My favorite people and resources to learn Android programming from

Keep your skills razor sharp by following these fantastic people and resources in the Android community

One of the best ways to learn Android programming is to surround yourself with people better than you — then watch and listen intently.

So here’s my attempt to help you find the best to learn from. Below is a list of some of my favorite people and resources in the Android community to help in your quest for excellence.

A big thanks to all these people and groups for making us all better Android programmers! 🤘


🐦🌟 Twitter

I’ve really enjoyed following these Android community members on Twitter.

These folks aren’t just knowledgeable teachers and key open-source contributors. They’re also positive-minded, hopeful, and friendly. Those qualities are just as important to me as being an expert in the area.

Chiu-Ki Chan — A devoted learner and teacher, Chiu-Ki does it all. She interviews folks, runs 360|AnDev, teaches on Caster, speaks, draws, writes, and probably does 100 other things I don’t know about. 😉

Donn Felker— Not only an Android GDE, Donn’s got a great blog full of helpful posts. He’s also half of the Fragmented Podcast along with Kaushik Gopal (who’s pretty sharp in his own right). And if that weren’t enough, Donn’s also the head honcho at Caster.io, a fantastic site for video tutorials.

Jake Wharton— Honestly, if you don’t know who Jake is, you might be in the wrong place. Just go here now. 😆

Kristin MarsicanoAn instructor at Big Nerd Ranch, Kristin has a wonderful down-to-earth vibe and is clearly a great teacher. Her recent talk at 360|AnDev on the activity lifecycle is a great refresher for something you probably don’t think about enough.

Ryan Harter— Ryan’s a GDE who’s been teaching a lot lately about how to reduce boilerplate code. He also helps run GDG Chicago West and is an instructor at Caster.

The Practical Dev —OK, this isn’t technically Android specific. But it’s such an informative and entertaining commentary on programming, I had to include it. Sometimes reading general programming posts can be really enlightening (and hilarious).

(Note: It’d be impossible to write about every single person who’s a great Android teacher, but you can find more on this extended Twitter list that I’ll keep adding to.)


📻 Podcasts

You should listen to Fragmented!
  • Fragmented— Produced by the aforementioned Donn and Kaushik, this is probably my favorite podcast. Two independent developers with their unique personalities and perspectives, with a focus on purely technical talk for Android.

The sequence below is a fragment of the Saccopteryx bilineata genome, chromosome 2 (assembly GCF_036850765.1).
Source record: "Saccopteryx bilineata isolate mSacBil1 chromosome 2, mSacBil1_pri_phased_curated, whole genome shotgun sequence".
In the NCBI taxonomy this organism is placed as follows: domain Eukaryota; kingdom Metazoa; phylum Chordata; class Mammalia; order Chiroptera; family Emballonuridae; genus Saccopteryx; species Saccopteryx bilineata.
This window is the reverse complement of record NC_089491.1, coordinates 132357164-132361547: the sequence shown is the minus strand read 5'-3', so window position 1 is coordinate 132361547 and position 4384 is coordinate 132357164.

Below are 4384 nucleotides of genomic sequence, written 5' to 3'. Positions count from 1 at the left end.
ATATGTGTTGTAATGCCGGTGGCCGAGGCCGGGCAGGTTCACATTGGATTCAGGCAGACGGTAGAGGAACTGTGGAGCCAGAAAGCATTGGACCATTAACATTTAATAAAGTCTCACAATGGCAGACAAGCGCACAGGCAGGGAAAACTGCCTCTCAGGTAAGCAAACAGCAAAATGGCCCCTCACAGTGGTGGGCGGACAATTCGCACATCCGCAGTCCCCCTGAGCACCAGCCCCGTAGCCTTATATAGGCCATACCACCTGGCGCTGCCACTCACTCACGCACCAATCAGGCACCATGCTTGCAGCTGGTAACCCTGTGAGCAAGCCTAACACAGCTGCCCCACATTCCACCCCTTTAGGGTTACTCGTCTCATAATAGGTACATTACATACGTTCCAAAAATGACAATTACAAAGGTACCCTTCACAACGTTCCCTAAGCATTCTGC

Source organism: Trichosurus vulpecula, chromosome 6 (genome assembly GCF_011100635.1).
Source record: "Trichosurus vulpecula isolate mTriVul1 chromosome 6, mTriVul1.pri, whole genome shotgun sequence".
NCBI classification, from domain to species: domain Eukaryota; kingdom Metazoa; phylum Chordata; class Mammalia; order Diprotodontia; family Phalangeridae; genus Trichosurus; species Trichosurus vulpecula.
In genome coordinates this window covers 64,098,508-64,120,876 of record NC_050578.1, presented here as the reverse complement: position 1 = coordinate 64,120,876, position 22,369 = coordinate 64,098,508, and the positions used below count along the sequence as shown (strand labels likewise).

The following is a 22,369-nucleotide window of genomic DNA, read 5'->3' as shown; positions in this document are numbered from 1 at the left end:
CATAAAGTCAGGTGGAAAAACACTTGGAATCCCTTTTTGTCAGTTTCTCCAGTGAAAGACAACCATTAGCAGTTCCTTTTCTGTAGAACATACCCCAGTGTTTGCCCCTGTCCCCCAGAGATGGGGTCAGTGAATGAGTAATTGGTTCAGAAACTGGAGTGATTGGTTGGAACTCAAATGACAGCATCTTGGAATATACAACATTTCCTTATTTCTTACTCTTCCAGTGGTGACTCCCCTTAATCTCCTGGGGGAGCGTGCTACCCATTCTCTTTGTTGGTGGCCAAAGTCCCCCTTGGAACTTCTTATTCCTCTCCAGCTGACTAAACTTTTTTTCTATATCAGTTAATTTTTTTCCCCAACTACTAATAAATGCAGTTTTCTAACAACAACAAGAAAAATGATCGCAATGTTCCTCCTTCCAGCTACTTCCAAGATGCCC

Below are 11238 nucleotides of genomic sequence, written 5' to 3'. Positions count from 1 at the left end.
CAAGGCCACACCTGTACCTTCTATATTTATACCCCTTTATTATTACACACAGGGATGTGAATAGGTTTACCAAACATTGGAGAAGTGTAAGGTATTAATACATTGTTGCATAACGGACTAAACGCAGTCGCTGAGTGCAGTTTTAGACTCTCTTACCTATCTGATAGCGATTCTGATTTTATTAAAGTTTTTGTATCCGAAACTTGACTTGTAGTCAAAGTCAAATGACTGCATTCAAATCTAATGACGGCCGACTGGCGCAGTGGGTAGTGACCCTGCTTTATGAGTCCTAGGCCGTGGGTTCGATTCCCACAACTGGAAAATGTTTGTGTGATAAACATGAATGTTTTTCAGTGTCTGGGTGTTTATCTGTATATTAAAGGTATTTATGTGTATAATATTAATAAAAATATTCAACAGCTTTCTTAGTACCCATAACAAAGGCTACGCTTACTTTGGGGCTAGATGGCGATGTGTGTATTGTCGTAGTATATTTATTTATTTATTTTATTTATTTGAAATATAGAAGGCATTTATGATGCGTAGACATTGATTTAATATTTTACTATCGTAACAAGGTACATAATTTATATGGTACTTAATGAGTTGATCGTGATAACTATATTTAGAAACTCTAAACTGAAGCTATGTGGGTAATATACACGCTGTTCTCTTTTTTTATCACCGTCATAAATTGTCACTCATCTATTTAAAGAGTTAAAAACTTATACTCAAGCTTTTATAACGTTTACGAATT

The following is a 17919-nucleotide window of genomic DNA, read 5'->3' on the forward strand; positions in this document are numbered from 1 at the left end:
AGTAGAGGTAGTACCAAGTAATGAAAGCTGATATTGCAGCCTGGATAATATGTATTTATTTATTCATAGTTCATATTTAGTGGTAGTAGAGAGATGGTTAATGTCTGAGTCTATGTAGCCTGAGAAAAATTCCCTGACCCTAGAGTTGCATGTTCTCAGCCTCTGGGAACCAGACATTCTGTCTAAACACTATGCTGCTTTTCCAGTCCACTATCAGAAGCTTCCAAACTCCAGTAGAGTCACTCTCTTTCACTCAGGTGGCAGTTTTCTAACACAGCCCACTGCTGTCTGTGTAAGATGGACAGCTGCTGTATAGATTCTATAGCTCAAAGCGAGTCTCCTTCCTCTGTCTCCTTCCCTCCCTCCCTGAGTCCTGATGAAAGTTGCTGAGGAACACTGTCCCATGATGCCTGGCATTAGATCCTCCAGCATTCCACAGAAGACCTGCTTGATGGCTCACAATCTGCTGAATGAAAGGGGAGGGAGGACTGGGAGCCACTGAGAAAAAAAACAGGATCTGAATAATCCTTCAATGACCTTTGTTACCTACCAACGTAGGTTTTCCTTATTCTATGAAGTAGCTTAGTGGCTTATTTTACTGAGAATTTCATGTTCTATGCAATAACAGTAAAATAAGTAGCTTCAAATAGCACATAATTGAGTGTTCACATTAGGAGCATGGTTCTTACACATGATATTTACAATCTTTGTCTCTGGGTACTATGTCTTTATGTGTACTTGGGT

• Android Developers Backstage — The most official Android podcast you can get your ears on. Straight from the people who…well, created Android.
  • Material— Material isn’t a technical podcast, but is a lighter listen and a great way to get your Google news. Great for a Friday afternoon. Voices include Russell Ivanovic (from ShiftJelly, creators of Pocket Casts), Yasmine Evjen, and Andy Ihnatko.

📺 Videos

An example of Realm’s super cool synced video and presentation.
  • Caster.io — Another Donn Felker production, Caster has a over 100 lessons (and growing) of stuff you should know. If you ever watched a video from RailsCasts back in the day, it’s got a similar vibe.
  • Realm.io — I’m admittedly a little confused by Realm. They have a cool database product, but on the side they also host fantastic talks — transcribed with video and slides that are synced up beautifully.
  • Android Dialogs (YouTube) — A fun little video series where the aforementioned Chiu-Ki Chan and Huyen Tue Dao interview a bunch of folks in the Android community.

📰 Newsletters

Android weekly — the best in Android all in one place.

📚 General Reading


🗣 Conferences

To be totally honest, conferences are tough for me. No fault of the conferences — I’m just terrible at striking up conversations with new people! 😶

Of course they do have a ton of value — meeting new people and learning directly from the community is an irreplaceable experience.

Jay Ohms, Russell Ivanovic, Kaushik Gopal, and me @ Google I/O 2016. 😁

Google IO is the only Android-specific conference I’ve been to, so I don’t have much to compare to. The sessions were top notch (logistical issues notwithstanding), and just about everyone you’d want to meet is there. The downside is that it’s so large, it can be hard to get into the sessions you want or meet up with new people you don’t already know.

There are two conferences I’ve never been to but have my eye on: the intimate 360|AnDev Conference (hopefully it’s back next year) and the more established Droid Con NYC (maybe next year I’ll remember to actually get a ticket).


Whether you’re just starting out or are a wily vet of the Android programming world, I hope this article was helpful to you! If so, please do hit the 💚 button below.

And if you have any Android favorites of your own, please share in the comments or on Twitter — I’d love to find even more great people and resources!

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